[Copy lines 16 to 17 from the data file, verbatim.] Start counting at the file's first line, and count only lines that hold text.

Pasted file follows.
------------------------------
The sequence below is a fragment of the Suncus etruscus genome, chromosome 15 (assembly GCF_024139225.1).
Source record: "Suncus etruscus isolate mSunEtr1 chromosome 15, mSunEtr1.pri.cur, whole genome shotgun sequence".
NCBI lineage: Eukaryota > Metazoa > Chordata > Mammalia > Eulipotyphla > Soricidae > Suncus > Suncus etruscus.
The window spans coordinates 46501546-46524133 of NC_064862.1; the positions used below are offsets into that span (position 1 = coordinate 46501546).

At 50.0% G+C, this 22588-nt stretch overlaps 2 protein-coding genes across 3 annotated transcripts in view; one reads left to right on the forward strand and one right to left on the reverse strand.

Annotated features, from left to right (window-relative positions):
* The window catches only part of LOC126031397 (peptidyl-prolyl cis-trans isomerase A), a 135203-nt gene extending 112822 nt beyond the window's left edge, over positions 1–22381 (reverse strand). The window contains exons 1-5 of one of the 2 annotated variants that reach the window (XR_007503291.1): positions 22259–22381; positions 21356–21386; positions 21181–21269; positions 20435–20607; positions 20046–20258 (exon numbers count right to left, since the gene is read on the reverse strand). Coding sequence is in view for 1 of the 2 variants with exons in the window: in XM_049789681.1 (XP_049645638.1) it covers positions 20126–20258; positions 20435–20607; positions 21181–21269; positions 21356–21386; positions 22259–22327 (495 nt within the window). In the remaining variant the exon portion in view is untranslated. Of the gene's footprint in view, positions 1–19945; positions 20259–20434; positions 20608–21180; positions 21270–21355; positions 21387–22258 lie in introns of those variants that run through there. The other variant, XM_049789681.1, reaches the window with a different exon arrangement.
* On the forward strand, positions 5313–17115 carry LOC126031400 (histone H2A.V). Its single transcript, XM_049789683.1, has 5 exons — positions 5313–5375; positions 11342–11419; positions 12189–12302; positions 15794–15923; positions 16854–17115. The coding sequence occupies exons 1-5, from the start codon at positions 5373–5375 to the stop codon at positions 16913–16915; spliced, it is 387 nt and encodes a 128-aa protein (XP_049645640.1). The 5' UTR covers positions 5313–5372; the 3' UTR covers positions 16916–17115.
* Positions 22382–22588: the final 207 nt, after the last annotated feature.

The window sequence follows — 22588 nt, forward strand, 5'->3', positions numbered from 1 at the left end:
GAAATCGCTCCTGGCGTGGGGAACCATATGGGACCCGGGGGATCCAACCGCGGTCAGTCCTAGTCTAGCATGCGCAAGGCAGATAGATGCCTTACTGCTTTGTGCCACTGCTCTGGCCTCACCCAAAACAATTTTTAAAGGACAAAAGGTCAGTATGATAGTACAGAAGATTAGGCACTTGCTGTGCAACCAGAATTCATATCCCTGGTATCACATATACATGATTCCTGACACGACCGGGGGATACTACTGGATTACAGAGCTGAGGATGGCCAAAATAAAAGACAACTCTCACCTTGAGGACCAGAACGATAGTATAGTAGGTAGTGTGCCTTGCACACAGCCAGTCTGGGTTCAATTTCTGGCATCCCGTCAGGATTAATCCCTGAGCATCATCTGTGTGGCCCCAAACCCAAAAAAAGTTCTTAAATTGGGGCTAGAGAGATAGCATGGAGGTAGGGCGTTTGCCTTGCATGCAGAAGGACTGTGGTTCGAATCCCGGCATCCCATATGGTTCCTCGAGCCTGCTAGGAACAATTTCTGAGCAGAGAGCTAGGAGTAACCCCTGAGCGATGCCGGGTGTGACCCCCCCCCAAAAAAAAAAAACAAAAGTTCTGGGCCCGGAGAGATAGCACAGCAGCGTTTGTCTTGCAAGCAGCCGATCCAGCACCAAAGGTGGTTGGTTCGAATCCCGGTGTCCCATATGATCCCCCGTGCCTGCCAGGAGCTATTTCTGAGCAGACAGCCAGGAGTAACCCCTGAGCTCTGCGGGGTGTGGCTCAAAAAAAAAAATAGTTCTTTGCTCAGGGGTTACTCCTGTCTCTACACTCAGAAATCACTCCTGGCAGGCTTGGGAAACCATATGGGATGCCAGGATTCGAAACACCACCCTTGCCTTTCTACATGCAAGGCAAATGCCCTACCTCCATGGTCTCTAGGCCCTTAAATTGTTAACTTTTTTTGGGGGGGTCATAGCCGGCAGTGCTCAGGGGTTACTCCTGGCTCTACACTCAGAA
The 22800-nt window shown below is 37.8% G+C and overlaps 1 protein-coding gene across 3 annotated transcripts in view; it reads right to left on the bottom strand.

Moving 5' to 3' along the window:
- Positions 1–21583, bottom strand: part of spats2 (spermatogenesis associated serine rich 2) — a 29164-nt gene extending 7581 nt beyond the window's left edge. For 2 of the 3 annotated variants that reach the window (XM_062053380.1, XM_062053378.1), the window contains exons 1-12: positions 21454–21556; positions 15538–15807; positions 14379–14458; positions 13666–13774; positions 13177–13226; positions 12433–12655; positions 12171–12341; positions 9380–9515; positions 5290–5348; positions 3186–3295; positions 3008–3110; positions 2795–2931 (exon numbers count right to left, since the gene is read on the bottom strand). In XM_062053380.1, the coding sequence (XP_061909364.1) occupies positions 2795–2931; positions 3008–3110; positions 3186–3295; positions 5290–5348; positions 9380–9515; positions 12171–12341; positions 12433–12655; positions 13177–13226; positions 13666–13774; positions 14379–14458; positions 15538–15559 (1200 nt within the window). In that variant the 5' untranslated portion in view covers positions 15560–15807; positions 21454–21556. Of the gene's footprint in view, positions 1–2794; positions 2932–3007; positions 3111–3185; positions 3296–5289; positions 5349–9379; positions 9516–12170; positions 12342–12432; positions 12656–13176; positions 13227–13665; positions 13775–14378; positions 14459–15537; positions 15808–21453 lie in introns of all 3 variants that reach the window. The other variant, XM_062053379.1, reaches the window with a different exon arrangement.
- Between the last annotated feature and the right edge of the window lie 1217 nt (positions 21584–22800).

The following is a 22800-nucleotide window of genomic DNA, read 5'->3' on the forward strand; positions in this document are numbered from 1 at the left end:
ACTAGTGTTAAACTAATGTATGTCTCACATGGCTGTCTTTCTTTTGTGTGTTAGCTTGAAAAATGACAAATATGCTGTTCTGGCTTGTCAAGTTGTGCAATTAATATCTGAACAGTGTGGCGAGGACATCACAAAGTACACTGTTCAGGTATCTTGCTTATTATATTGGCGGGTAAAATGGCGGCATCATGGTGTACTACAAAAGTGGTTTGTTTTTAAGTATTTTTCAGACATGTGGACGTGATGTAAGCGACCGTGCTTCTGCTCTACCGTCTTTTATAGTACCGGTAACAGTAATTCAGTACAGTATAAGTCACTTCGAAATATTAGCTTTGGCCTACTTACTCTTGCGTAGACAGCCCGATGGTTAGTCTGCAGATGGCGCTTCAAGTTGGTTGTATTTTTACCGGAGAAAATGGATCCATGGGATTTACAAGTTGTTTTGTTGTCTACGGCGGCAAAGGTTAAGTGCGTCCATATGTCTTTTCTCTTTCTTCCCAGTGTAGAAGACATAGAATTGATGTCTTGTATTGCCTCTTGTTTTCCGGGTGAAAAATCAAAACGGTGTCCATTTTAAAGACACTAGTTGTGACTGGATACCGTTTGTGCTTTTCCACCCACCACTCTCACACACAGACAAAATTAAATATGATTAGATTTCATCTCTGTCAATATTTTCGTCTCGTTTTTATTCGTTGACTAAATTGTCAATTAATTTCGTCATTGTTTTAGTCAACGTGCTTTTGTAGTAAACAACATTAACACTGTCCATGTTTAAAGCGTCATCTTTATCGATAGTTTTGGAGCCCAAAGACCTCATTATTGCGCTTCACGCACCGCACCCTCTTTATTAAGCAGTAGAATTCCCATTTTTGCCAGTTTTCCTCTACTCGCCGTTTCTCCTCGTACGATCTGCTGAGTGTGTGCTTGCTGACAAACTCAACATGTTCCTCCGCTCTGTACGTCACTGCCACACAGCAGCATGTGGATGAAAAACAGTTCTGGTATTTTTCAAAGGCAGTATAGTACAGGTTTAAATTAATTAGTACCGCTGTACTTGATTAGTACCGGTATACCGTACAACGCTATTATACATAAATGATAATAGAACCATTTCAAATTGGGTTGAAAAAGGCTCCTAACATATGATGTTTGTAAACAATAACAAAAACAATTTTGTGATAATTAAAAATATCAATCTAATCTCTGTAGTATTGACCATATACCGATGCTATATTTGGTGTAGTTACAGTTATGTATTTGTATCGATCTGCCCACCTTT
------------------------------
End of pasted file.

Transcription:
The following is a 22800-nucleotide window of genomic DNA, read 5'->3' on the forward strand; positions in this document are numbered from 1 at the left end:
ACTAGTGTTAAACTAATGTATGTCTCACATGGCTGTCTTTCTTTTGTGTGTTAGCTTGAAAAATGACAAATATGCTGTTCTGGCTTGTCAAGTTGTGCAATTAATATCTGAACAGTGTGGCGAGGACATCACAAAGTACACTGTTCAGGTATCTTGCTTATTATATTGGCGGGTAAAATGGCGGCATCATGGTGTACTACAAAAGTGGTTTGTTTTTAAGTATTTTTCAGACATGTGGACGTGATGTAAGCGACCGTGCTTCTGCTCTACCGTCTTTTATAGTACCGGTAACAGTAATTCAGTACAGTATAAGTCACTTCGAAATATTAGCTTTGGCCTACTTACTCTTGCGTAGACAGCCCGATGGTTAGTCTGCAGATGGCGCTTCAAGTTGGTTGTATTTTTACCGGAGAAAATGGATCCATGGGATTTACAAGTTGTTTTGTTGTCTACGGCGGCAAAGGTTAAGTGCGTCCATATGTCTTTTCTCTTTCTTCCCAGTGTAGAAGACATAGAATTGATGTCTTGTATTGCCTCTTGTTTTCCGGGTGAAAAATCAAAACGGTGTCCATTTTAAAGACACTAGTTGTGACTGGATACCGTTTGTGCTTTTCCACCCACCACTCTCACACACAGACAAAATTAAATATGATTAGATTTCATCTCTGTCAATATTTTCGTCTCGTTTTTATTCGTTGACTAAATTGTCAATTAATTTCGTCATTGTTTTAGTCAACGTGCTTTTGTAGTAAACAACATTAACACTGTCCATGTTTAAAGCGTCATCTTTATCGATAGTTTTGGAGCCCAAAGACCTCATTATTGCGCTTCACGCACCGCACCCTCTTTATTAAGCAGTAGAATTCCCATTTTTGCCAGTTTTCCTCTACTCGCCGTTTCTCCTCGTACGATCTGCTGAGTGTGTGCTTGCTGACAAACTCAACATGTTCCTCCGCTCTGTACGTCACTGCCACACAGCAGCATGTGGATGAAAAACAGTTCTGGTATTTTTCAAAGGCAGTATAGTACAGGTTTAAATTAATTAGTACCGCTGTACTTGATTAGTACCGGTATACCGTACAACGCTATTATACATAAATGATAATAGAACCATTTCAAATTGGGTTGAAAAAGGCTCCTAACATATGATGTTTGTAAACAATAACAAAAACAATTTTGTGATAATTAAAAATATCAATCTAATCTCTGTAGTATTGACCATATACCGATGCTATATTTGGTGTAGTTACAGTTATGTATTTGTATCGATCTGCCCACCTTT